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Studies of mucus in mouse stomach, small intestine, and colon. II. Gastrointestinal mucus proteome reveals Muc2 and Muc5ac accompanied by a set of core proteins.

Journal article
Authors Ana María Rodríguez-Piñeiro
Joakim H. Bergström
Anna Ermund
Jenny K Gustafsson
André Schütte
Malin E V Johansson
Gunnar C. Hansson
Published in American journal of physiology. Gastrointestinal and liver physiology
Volume 305
Issue 5
Pages G348-56
ISSN 1522-1547
Publication year 2013
Published at Institute of Biomedicine, Department of Medical Biochemistry and Cell Biology
Pages G348-56
Language en
Links dx.doi.org/10.1152/ajpgi.00047.2013
Keywords Animals, Biotinylation, Chromatography, High Pressure Liquid, Chromatography, Reverse-Phase, Cluster Analysis, Colon, metabolism, Female, Gastric Mucosa, metabolism, Intestinal Mucosa, metabolism, Intestine, Small, metabolism, Male, Mice, Mice, Inbred C57BL, Mucin 5AC, metabolism, Mucin-2, metabolism, Mucus, metabolism, Proteomics, methods, Spectrometry, Mass, Electrospray Ionization, Tandem Mass Spectrometry
Subject categories Cell and Molecular Biology

Abstract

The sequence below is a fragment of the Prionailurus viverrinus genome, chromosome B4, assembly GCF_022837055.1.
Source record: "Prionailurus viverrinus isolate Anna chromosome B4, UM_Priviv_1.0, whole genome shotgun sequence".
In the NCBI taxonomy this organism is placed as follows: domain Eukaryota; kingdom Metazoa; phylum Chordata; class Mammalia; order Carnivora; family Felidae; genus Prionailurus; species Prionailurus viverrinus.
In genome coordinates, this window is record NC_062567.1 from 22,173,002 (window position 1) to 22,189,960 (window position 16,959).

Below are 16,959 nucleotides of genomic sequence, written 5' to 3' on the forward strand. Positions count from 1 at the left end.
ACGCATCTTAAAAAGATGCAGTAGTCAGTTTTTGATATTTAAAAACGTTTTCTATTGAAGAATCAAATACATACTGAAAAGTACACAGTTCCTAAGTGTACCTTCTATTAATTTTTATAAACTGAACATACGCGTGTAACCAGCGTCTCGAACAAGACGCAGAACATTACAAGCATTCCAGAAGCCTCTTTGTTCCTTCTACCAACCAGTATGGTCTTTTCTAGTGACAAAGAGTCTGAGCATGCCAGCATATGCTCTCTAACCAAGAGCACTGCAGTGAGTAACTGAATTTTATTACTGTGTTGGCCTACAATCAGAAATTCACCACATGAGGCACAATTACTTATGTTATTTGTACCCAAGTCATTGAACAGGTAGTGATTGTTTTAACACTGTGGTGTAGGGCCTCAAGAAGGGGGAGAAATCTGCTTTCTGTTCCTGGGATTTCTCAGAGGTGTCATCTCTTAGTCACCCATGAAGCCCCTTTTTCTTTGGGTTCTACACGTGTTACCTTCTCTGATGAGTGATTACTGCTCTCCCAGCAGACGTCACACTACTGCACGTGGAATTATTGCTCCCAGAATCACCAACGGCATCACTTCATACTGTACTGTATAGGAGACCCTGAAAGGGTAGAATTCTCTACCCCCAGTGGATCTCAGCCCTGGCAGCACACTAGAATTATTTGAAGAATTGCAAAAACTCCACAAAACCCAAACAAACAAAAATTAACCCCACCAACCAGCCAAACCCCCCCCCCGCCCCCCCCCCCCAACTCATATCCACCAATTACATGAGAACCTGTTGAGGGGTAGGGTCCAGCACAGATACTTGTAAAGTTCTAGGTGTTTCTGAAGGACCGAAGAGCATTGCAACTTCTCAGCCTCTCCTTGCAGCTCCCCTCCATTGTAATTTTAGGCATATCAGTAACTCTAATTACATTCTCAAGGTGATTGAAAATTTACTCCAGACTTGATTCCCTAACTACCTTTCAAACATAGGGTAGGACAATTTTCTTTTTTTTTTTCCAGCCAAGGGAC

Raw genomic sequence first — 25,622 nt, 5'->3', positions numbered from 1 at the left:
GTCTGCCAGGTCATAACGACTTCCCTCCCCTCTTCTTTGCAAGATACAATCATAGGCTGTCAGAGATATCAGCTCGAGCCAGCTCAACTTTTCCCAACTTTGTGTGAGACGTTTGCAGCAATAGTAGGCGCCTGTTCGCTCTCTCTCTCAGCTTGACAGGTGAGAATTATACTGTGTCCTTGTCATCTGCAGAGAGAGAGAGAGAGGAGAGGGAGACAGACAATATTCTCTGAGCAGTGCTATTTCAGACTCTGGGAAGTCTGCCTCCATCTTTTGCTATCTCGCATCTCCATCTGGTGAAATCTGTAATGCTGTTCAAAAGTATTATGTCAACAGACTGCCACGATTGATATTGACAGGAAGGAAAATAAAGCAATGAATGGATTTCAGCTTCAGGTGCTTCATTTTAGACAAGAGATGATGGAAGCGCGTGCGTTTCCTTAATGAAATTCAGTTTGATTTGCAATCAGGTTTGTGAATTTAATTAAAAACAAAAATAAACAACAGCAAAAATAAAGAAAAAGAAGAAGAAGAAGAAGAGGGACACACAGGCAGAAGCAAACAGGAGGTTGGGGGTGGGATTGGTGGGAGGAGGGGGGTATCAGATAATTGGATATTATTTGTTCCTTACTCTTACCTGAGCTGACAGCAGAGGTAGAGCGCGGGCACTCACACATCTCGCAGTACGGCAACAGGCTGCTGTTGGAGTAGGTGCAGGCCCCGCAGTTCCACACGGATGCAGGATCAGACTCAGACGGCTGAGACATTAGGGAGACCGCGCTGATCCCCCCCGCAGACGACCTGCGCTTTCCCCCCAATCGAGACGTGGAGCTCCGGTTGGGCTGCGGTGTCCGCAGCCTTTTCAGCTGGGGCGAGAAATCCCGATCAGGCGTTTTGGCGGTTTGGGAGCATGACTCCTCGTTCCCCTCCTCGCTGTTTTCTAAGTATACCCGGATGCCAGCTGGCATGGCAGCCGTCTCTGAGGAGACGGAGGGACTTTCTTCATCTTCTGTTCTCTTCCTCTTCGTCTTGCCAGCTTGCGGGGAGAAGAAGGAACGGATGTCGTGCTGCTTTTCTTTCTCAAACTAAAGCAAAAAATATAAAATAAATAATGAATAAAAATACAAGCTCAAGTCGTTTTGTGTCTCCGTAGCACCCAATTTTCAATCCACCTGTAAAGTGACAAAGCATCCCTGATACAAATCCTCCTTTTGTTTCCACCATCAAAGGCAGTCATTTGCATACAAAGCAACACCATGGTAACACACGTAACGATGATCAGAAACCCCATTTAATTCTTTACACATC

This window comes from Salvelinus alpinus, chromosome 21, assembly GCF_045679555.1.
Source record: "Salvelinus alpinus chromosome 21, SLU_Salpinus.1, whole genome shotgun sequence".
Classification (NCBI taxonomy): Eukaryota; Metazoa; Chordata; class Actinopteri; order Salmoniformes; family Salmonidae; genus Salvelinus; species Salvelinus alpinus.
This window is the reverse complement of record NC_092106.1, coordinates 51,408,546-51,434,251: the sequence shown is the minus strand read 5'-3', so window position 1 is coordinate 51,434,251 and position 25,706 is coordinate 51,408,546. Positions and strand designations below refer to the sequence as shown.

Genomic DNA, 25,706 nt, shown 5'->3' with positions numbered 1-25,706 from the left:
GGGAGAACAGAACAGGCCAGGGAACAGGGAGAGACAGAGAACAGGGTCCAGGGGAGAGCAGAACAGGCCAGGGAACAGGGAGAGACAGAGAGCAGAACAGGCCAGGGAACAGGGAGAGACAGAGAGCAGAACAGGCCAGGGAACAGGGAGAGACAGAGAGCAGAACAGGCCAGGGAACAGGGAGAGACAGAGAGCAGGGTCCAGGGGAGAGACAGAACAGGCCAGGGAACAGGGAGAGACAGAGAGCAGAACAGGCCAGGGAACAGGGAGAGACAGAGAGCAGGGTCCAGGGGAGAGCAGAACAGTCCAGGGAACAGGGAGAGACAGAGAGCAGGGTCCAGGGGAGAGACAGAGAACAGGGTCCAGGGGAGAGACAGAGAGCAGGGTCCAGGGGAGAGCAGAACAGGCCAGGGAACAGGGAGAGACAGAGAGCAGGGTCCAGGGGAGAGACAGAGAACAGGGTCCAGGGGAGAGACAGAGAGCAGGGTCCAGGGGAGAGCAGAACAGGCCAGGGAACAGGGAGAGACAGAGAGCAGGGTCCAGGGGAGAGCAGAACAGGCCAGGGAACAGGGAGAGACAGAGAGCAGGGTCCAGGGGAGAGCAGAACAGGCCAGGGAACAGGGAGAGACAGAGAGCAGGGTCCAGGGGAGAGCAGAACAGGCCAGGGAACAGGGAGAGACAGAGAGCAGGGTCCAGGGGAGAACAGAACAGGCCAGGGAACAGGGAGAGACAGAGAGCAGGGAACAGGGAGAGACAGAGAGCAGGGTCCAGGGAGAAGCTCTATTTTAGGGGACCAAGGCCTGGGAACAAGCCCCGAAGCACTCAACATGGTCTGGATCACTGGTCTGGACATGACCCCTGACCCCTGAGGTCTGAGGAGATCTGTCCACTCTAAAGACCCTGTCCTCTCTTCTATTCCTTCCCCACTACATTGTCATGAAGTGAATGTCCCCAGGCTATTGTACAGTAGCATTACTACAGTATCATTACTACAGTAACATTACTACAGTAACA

The mucus that protects the surface of the gastrointestinal tract is rich in specialized O-glycoproteins called mucins, but little is known about other mucus proteins or their variability along the gastrointestinal tract. To ensure that only mucus was analyzed, we combined collection from explant tissues mounted in perfusion chambers, liquid sample preparation, single-shot mass spectrometry, and specific bioinformatics tools, to characterize the proteome of the murine mucus from stomach to distal colon. With our approach, we identified ∼1,300 proteins in the mucus. We found no differences in the protein composition or abundance between sexes, but there were clear differences in mucus along the tract. Noticeably, mucus from duodenum showed similarities to the stomach, probably reflecting the normal distal transport. Qualitatively, there were, however, fewer differences than might had been anticipated, suggesting a relatively stable core proteome (∼80% of the total proteins identified). Quantitatively, we found significant differences (∼40% of the proteins) that could reflect mucus specialization throughout the gastrointestinal tract. Hierarchical clustering pinpointed a number of such proteins that correlated with Muc2 (e.g., Clca1, Zg16, Klk1). This study provides a deeper knowledge of the gastrointestinal mucus proteome that will be important in further understanding this poorly studied mucosal protection system.

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